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Operator Notes

  1. HTTP Backoff and Retry
  2. AWS S3 access
  3. HTTP headers
  4. Filesystem-Reuse Semantics
  5. Path Traversal and Following Symlinks
  6. SELinux
  7. Partition Reuse Semantics
    1. Partition Matching
    2. Partition number 0
    3. Partition start 0
    4. Unspecified partition start
    5. Partition size 0
    6. Unspecified partition size
  8. Config Merging
    1. Child configs take precedence when specified
    2. Most lists are deduplicated
    3. Files, Directories, and Links are deduplicated across each other
    4. Configs are merged in a depth first traversal
    5. HTTP headers merging
  9. LUKS
    1. Clevis Based Devices
  10. Secrets
    1. Automatic config deletion

HTTP Backoff and Retry

When Ignition is fetching a resource over http(s), if the resource is unavailable Ignition will continually retry to fetch the resource with an exponential backoff between requests.

For a given retry attempt, Ignition will wait 10 seconds for the server to send the response headers for the request. If response headers are not received in this time, or an HTTP 5XX error code is received, the request is cancelled, Ignition waits for the backoff, and a new request is made.

Any HTTP response code less than 500 results in the request being completed, and either the resource will be fetched or Ignition will fail.

Ignition will initially wait 100 milliseconds between failed attempts, and the amount of time to wait doubles for each failed attempt until it reaches 5 seconds.

AWS S3 access

Ignition has built-in support for fetching resources from the Amazon Simple Storage Service (AWS S3). Several URL formats are supported:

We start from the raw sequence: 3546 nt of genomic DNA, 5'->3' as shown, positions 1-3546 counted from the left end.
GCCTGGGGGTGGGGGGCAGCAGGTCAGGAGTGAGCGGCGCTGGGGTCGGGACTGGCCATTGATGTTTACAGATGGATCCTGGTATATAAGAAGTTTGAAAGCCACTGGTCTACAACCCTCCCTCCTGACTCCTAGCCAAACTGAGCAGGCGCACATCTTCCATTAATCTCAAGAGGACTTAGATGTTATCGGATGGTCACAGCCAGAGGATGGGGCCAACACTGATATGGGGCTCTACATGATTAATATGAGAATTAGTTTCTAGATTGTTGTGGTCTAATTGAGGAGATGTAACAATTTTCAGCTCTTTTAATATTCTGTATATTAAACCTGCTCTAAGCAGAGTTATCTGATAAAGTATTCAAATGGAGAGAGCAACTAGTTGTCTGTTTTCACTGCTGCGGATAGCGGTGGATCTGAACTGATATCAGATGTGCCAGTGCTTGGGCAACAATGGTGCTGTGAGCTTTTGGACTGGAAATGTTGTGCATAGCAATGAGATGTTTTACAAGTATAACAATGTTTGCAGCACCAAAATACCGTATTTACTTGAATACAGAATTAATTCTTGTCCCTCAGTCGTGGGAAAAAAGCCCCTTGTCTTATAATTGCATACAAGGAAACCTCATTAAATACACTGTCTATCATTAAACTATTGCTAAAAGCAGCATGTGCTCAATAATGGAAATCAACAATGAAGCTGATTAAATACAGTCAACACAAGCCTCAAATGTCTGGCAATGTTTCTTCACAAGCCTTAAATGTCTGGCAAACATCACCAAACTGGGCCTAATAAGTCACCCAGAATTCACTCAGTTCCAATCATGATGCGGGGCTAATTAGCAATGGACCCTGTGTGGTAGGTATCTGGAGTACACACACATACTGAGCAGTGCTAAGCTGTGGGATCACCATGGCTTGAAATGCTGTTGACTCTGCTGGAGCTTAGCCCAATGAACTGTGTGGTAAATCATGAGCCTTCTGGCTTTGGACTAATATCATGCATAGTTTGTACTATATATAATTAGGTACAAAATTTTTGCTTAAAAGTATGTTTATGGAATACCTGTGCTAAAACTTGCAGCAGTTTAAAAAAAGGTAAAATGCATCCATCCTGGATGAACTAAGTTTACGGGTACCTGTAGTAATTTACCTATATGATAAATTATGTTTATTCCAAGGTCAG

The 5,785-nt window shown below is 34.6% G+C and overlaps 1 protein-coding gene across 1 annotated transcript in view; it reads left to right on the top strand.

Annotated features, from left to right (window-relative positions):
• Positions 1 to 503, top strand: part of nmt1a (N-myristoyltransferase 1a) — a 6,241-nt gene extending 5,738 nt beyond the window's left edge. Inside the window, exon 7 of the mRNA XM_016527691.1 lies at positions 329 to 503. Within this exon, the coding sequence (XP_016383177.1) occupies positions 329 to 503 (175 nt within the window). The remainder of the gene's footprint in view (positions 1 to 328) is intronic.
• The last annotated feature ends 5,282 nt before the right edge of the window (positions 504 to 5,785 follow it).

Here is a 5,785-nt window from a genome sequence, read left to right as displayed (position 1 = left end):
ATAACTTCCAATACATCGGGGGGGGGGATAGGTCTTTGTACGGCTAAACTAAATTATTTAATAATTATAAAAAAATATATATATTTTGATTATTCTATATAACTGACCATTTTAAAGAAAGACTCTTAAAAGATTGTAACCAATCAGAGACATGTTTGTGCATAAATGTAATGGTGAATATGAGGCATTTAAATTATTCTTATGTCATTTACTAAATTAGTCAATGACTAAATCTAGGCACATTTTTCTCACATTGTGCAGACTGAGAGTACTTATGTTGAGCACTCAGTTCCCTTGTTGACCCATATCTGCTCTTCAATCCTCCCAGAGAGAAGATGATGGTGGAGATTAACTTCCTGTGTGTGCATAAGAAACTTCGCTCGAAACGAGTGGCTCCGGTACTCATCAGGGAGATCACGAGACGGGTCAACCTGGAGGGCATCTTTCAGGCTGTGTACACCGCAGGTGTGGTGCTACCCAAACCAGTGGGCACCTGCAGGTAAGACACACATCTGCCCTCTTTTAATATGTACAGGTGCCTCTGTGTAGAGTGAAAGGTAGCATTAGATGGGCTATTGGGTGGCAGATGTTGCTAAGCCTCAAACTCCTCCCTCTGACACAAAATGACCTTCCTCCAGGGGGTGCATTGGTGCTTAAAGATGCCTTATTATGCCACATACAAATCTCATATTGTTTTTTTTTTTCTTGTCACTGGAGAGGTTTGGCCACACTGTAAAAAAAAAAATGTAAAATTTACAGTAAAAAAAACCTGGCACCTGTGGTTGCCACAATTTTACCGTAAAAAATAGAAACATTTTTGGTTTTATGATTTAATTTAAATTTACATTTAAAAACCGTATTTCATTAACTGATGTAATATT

URL formatSupported specsSemanticsIgnition behavior in Amazon EC2 instanceIgnition behavior outside EC2
s3://<bucket>/<object-path>3.0.0+Fetch the object.Fetch from the same AWS partition as the instance. Authenticate using the instance’s IAM role, or fetch anonymously if no role is available.Fetch anonymously from the aws (public AWS) partition.
arn:<partition>:s3:::<bucket>/<object-path>3.4.0+Fetch the object from the specified partition.Authenticate using the instance’s IAM role, or fetch anonymously if no role is available.Fetch anonymously.
arn:<partition>:s3:<region>:<account>:accesspoint/<access-point>/object/<object-path>3.4.0+Fetch the object from the specified access point. Multi-region access points are not supported.Authenticate using the instance’s IAM role, or fail if no role is available.Fail. Access points don’t support anonymous access.

Append ?versionId=<version> to any of the URL formats to fetch the specified object version.

HTTP headers

When fetching data from an HTTP URL for config references, CA references and file contents, additional headers can be attached to the request using the httpHeaders attribute. This allows downloading data from servers that require authentication or some additional parameters from your request.

Headers can be attached only when source has http or https scheme.

If multiple values are to be set for the same header, they must be separated by a comma. Example: {"name": "Accept", "value": "text/html, application/json"}.

If the remote HTTP server returns a redirect status code (3xx), then additional headers are not included in the redirected request.

If a specified header is one that Ignition sets by default, such as Accept or User-Agent, the specified value overrides Ignition’s default.

Filesystem-Reuse Semantics

When a machine first boots, it’s possible that an earlier installation or other process has already provisioned the disks. The Ignition config can specify the intended filesystem for a given device, and there are three possibilities when Ignition runs:

  • There is no preexisting filesystem.
  • There is a preexisting filesystem of the correct type, label, or UUID (e.g. the Ignition config says /dev/sda should be ext4, and it is ext4).
  • There is a preexisting filesystem of an incorrect type, label, or UUID (e.g. the Ignition config says /dev/sda should be ext4, and it is btrfs).

In the first case, when there is no preexisting filesystem, Ignition will always create the desired filesystem.

In the second two cases, where there is a preexisting filesystem, Ignition’s behavior is controlled by the wipeFilesystem flag in the filesystem section.